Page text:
We fly in from Punto Arenas, Chile. Having refuelled at Patriot Hills base, we will be dropped on Ross Island, at the edge of the Ross Ice Shelf. As befits a modern expedition, our trip will be entirely carbon-neutral, with all CO2 emissions offset.
The team will first climb Mount Erebus, the world's most southerly volcano. We then intend to depart from the Shackleton Hut at Cape Royds on October 29th 2008 at 10am, exactly a hundred years to the day since Shackleton and his men set out. Travelling unguided on skis, we will cross the Ross Ice Shelf, individually hauling our expedition supplies in sledges.We then ascend the seldom-crossed Beardmore Glacier, en route collecting blue ice samples for scientific analysis back in the UK. Then it's on to the Polar plateau, 400 miles towards the Pole itself.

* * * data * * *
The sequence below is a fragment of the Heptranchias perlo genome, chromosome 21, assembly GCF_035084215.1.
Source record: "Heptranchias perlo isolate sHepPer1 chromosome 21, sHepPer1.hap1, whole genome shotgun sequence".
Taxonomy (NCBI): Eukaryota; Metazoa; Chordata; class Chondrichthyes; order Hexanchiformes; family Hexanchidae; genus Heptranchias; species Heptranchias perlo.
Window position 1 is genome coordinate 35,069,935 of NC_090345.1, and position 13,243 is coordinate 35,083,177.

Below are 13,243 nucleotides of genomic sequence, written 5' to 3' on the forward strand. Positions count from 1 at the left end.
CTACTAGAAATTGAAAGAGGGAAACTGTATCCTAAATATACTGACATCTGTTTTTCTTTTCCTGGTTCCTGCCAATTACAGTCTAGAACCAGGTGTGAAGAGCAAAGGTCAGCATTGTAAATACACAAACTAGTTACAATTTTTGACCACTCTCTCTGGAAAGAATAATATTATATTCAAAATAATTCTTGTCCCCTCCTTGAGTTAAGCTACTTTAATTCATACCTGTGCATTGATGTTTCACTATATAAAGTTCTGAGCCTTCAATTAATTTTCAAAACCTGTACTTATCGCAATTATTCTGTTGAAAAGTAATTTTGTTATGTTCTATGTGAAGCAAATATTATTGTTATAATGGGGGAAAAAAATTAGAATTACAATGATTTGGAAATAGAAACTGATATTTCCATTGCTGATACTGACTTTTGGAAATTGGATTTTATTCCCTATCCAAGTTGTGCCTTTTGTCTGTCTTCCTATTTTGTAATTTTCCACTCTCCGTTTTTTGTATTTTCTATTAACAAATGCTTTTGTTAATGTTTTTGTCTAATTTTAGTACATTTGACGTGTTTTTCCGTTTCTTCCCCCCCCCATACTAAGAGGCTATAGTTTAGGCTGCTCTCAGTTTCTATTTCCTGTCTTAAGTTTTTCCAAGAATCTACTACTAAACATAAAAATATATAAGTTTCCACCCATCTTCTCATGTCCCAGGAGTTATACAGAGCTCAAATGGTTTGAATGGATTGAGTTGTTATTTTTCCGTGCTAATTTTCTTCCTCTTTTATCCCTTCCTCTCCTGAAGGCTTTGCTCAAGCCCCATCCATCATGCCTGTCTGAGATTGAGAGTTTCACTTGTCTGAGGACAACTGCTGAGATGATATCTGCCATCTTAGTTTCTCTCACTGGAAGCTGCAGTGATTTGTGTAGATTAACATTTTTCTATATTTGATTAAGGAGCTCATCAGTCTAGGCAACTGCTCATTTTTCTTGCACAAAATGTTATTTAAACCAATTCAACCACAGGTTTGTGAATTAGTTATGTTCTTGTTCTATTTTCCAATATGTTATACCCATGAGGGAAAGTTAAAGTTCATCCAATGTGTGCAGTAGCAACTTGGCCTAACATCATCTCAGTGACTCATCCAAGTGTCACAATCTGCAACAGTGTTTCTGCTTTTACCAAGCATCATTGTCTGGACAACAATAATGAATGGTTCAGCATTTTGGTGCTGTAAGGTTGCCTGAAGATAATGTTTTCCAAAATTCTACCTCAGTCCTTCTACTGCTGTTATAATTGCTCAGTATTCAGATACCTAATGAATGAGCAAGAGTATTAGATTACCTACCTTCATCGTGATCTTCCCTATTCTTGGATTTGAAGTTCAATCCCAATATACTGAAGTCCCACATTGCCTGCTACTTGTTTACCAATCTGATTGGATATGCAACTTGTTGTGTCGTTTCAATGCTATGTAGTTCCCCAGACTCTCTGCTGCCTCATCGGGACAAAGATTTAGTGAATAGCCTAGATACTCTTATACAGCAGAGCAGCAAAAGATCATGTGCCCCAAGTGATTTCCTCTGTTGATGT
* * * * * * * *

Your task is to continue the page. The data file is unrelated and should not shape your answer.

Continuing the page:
We will keep the outside world notified of our daily progress wherever we find ourselves, via video and journal entries to be posted online.
It will be a long, hard march from here to the 97-mile point, which we intend to reach exactly on the centenary of the original team's achievement.
Instead of turning back, as they were then forced to, we will reach the South Pole, and thereby complete unfinished business. The total distance we expect to cover is 900 miles.
The aim is to arrive at 88 °23' South, Longitude 162 on January 9th, 2009. The picture above shows Marshall, Adams & Wild at this exact point in 1909, in a picture taken by Shackleton. Like them, we will be man-hauling 300lb sledges containing all our necessary supplies.
Our estimated journey time, weather permitting, is eighty days.
Posted by SCE on September 15, 2006 2:35 PM